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Friday, November 14, 2014



By Amanda Brigman, Intern
The Cochran Firm

Fort Lauderdale's Stranahan Park has recently become a hotbed for police activity. However, it is not the criminal activity that usually comes to mind when you hear someone has been arrested. A new city ordinance was passed, and at least six people have been cited or arrested. Who was included in this motley crew? A 90-year-old man, two pastors, and a minor, among others. What was their crime? Feeding the homeless.

Early in the morning on October 22, 2014, the Fort Lauderdale Commission voted on an ordinance that would tighten the laws on humanitarian aid to the homeless population – a growing problem in Ft. Lauderdale. The new law requires a state certified food manager be in attendance when feeding the public outside and making port-a-potties available.  Violation of the ordinance carries with it a fine of up to $500 and 60 days in jail. The law went into effect on October 31, 2014.

The first citation was on November 2, 2014. The first and most notable of those charged was Mr. Arnold Abbott, a 90-year-old has been helping feed the Ft. Lauderdale homeless for over 20 years.  Abbott, as an advocate for the homeless, has already seen the inside of a courtroom. He successfully won a lawsuit against the city of Ft. Lauderdale that sought to keep feeding off of the beaches in 1999. Abbott says he will continue to fight this ordinance as long as he needs to, even if it means going to court again. Abbott was also arrested a second time on November, 4, 2014, as he feeds the homeless in the park on Sundays and Wednesdays.

This ordinance is one of a few ordinances the city has passed that affect its homeless population. Ft. Lauderdale also passed ordinances outlawing storage of personal belongings in public places and toughened their stance on going to the bathroom in public, though the city has plenty of public bathrooms available to the homeless for use.  The mayor of Ft. Lauderdale, Jack Seiler, defended the commission's vote in favor of the new law. Offering that though the new law has caught the attention of the media around the nation, it has the support of the people in Ft. Lauderdale. According to the mayor, this new ordinance provides for a safer and healthier environment for the feeding programs to take place. The city is hoping the homeless will seek out community programs and houses of worship in the area that are offering to feed the homeless indoors. Activists in favor of the new law are hoping this will decrease the homeless in the area, and they argue the old way of doing things just gave the homeless a meal and perpetuated the cycle of homelessness in the area without providing a solution.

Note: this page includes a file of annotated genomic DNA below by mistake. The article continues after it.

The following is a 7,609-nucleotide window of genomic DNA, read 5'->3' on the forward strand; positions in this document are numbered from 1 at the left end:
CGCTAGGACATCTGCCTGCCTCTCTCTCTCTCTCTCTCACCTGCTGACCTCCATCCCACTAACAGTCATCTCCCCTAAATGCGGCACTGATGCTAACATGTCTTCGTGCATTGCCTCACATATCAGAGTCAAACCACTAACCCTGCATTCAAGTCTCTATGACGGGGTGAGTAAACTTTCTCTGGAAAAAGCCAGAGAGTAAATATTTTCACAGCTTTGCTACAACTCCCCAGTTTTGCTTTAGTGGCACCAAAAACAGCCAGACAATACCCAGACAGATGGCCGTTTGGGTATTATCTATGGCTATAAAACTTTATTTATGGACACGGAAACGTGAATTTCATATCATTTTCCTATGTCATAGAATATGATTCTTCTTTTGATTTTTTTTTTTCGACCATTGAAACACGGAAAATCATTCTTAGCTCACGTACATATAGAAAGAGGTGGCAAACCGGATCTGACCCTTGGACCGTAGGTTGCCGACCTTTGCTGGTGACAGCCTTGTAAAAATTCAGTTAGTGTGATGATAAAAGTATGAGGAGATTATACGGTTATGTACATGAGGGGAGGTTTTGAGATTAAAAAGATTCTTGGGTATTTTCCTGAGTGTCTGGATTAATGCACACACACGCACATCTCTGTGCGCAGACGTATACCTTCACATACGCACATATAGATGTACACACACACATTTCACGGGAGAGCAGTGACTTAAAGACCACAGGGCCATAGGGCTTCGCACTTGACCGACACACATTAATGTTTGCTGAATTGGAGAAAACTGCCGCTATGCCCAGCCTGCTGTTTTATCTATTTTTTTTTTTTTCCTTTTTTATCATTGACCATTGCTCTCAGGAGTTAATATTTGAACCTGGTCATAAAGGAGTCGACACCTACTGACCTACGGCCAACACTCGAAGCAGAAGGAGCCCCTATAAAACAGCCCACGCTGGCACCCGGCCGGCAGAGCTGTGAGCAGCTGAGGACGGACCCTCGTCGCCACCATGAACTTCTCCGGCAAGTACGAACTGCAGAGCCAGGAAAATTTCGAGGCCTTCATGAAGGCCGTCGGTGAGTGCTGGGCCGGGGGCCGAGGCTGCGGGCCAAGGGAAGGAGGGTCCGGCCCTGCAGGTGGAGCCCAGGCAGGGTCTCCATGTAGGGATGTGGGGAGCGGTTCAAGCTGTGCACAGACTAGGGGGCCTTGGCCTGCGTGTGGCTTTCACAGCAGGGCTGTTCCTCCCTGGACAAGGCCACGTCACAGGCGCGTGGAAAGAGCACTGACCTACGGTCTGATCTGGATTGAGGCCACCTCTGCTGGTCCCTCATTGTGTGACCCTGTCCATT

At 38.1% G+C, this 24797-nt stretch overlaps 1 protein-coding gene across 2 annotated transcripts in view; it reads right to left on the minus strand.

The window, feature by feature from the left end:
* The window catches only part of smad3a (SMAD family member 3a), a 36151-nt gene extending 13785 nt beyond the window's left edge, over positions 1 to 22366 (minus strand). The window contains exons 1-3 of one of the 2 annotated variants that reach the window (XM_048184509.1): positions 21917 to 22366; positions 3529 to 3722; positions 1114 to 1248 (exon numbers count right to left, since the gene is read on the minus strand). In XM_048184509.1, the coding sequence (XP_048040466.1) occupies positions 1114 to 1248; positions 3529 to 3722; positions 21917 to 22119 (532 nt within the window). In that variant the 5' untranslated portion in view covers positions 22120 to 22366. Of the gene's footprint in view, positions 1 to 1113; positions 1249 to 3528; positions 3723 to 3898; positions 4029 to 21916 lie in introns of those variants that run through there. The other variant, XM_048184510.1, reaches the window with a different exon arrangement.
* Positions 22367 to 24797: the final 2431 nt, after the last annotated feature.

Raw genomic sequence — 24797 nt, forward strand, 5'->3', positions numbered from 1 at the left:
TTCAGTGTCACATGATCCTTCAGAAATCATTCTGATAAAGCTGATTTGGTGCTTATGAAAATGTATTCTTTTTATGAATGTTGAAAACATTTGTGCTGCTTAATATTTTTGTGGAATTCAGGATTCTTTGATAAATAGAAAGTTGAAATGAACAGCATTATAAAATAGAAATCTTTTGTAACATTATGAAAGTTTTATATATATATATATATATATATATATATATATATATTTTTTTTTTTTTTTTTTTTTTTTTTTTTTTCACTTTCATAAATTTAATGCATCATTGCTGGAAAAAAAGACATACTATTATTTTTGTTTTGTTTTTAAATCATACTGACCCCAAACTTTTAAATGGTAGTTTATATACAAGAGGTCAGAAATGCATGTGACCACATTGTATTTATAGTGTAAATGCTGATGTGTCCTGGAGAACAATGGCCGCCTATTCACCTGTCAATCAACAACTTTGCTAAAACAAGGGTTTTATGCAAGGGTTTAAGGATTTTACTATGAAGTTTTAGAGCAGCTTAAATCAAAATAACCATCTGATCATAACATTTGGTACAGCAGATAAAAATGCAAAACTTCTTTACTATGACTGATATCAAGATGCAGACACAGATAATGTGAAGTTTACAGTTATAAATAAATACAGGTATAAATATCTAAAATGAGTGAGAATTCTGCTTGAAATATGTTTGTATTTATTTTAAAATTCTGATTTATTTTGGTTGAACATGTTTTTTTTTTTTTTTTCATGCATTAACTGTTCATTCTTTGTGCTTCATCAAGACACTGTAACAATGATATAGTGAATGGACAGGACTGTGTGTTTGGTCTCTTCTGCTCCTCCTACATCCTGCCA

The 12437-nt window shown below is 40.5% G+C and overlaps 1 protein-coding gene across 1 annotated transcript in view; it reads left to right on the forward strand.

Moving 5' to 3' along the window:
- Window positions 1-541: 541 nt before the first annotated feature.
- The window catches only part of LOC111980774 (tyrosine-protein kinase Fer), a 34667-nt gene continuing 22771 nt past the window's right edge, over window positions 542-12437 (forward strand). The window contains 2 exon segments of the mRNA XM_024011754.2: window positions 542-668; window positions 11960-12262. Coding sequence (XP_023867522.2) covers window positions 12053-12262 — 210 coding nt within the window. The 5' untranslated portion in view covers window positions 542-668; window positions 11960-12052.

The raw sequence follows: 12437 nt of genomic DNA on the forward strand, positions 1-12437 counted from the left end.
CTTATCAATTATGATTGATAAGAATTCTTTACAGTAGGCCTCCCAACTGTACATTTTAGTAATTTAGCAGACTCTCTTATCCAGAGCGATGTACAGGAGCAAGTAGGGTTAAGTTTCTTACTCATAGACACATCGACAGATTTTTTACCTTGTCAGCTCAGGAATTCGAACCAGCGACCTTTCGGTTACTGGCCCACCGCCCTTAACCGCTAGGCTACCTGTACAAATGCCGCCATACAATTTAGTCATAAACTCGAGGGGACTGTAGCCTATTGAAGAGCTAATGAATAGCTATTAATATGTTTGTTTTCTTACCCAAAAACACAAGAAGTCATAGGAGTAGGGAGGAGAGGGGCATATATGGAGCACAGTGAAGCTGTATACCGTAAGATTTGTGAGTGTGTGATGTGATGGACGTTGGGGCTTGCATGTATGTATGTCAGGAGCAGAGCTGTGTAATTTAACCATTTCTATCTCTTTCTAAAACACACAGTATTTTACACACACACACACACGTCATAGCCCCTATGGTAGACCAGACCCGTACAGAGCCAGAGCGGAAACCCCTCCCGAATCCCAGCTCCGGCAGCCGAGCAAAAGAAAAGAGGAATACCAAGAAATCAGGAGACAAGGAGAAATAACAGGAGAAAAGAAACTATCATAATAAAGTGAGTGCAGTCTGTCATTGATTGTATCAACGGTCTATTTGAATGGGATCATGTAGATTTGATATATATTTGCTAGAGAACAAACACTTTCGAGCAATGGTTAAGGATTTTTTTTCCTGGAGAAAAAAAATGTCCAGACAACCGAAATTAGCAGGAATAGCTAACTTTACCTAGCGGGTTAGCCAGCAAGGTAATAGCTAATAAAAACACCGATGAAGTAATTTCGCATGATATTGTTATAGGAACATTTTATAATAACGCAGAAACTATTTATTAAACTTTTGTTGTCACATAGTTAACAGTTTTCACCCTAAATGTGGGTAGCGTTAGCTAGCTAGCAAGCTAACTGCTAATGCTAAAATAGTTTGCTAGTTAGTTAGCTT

Homeless advocates around the city, like Arnold Abbott, argue the city is just trying to drive the homeless out, or hide them out of sight rather than addressing the problem. Abbott's organization, Love Thy Neighbor, Inc. has a priority of feeding the homeless, as well as helping them re-enter society.  Rosemary Servoky was homeless and met Abbott through his feeding program six years ago when she was addicted to crack cocaine.  Now she has completed culinary school and continues to help Arnold Abbott serve the homeless in hopes that she can help someone else.

On November 12, 2014, ten days after the first citation was made, a standoff was underway between the police and Arnold Abbott as he once again prepared to feed the homeless in Stranahan Park. Abbott politely offered the officers some food, which they declined, and Abbott proceeded to open up his food line. Though two churches had offered up their space to Abbott for feeding, he declined. The police were left with no other option but to write him another citation. And then, they left him to continue feeding the homeless of Ft. Lauderdale. Abbott wants everyone to know that he will do whatever he needs to do to continue to feed the homeless, and he will be back next week. Unfortunately, he feels this will end up in court, just as it did before. 

posted by The Cochran Firm at 8:48 AM

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